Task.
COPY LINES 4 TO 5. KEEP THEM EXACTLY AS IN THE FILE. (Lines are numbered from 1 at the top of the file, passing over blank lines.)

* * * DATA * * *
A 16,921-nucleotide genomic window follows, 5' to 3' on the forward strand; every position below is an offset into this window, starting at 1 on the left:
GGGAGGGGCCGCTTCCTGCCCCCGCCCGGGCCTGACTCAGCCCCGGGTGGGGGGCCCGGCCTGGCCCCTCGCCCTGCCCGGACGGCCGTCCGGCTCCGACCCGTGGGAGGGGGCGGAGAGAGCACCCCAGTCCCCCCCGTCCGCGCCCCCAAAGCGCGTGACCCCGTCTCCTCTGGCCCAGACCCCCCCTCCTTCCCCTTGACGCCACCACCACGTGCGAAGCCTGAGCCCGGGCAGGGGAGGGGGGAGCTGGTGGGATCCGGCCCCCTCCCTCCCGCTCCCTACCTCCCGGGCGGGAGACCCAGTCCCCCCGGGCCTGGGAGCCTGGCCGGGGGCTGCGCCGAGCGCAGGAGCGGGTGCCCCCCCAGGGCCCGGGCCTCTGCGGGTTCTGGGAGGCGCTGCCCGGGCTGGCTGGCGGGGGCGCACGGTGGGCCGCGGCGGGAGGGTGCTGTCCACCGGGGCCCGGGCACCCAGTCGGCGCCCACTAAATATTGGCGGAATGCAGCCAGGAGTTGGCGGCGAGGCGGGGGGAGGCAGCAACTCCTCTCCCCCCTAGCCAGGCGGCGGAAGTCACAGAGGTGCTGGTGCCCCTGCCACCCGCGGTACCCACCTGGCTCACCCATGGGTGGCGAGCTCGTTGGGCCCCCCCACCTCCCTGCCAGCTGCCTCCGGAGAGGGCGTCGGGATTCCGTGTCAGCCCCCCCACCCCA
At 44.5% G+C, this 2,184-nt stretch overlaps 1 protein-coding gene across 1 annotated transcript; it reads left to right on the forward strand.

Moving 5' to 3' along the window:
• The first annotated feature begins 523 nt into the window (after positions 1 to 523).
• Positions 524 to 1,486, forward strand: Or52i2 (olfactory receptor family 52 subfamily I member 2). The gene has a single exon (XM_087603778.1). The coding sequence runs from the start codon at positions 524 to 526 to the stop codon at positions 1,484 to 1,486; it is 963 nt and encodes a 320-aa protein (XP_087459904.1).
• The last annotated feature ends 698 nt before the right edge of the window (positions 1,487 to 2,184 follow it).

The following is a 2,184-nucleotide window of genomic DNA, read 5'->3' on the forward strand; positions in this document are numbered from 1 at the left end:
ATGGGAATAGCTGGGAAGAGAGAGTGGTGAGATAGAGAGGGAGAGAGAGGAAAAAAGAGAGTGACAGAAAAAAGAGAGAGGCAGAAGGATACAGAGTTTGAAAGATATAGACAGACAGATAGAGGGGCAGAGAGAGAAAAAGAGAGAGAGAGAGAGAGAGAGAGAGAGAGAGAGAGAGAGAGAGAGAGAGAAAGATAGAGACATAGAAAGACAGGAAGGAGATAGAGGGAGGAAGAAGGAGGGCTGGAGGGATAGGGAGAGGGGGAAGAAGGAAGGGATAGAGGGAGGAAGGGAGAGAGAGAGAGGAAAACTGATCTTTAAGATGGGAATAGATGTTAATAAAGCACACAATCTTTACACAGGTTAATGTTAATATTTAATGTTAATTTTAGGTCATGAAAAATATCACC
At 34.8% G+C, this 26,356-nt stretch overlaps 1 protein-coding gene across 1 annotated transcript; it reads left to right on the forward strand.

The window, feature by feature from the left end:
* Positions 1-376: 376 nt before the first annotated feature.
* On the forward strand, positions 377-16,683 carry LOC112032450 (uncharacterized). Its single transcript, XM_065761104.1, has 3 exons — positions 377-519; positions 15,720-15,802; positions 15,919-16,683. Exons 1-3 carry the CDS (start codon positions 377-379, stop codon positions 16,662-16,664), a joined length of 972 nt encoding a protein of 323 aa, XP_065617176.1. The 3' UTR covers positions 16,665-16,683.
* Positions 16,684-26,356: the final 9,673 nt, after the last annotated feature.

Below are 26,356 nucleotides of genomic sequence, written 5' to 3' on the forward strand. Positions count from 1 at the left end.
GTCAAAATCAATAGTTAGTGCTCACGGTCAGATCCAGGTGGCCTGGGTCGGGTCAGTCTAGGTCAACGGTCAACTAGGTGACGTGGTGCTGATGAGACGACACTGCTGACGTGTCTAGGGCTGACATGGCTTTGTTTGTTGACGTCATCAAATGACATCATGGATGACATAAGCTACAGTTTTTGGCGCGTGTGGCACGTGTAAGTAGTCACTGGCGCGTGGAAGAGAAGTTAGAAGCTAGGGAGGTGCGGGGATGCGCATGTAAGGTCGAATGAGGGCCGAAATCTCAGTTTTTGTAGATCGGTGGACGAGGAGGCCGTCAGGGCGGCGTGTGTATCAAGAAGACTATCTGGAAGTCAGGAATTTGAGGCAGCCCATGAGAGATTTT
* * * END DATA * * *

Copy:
Moving 5' to 3' along the window:
• The first annotated feature begins 523 nt into the window (after positions 1 to 523).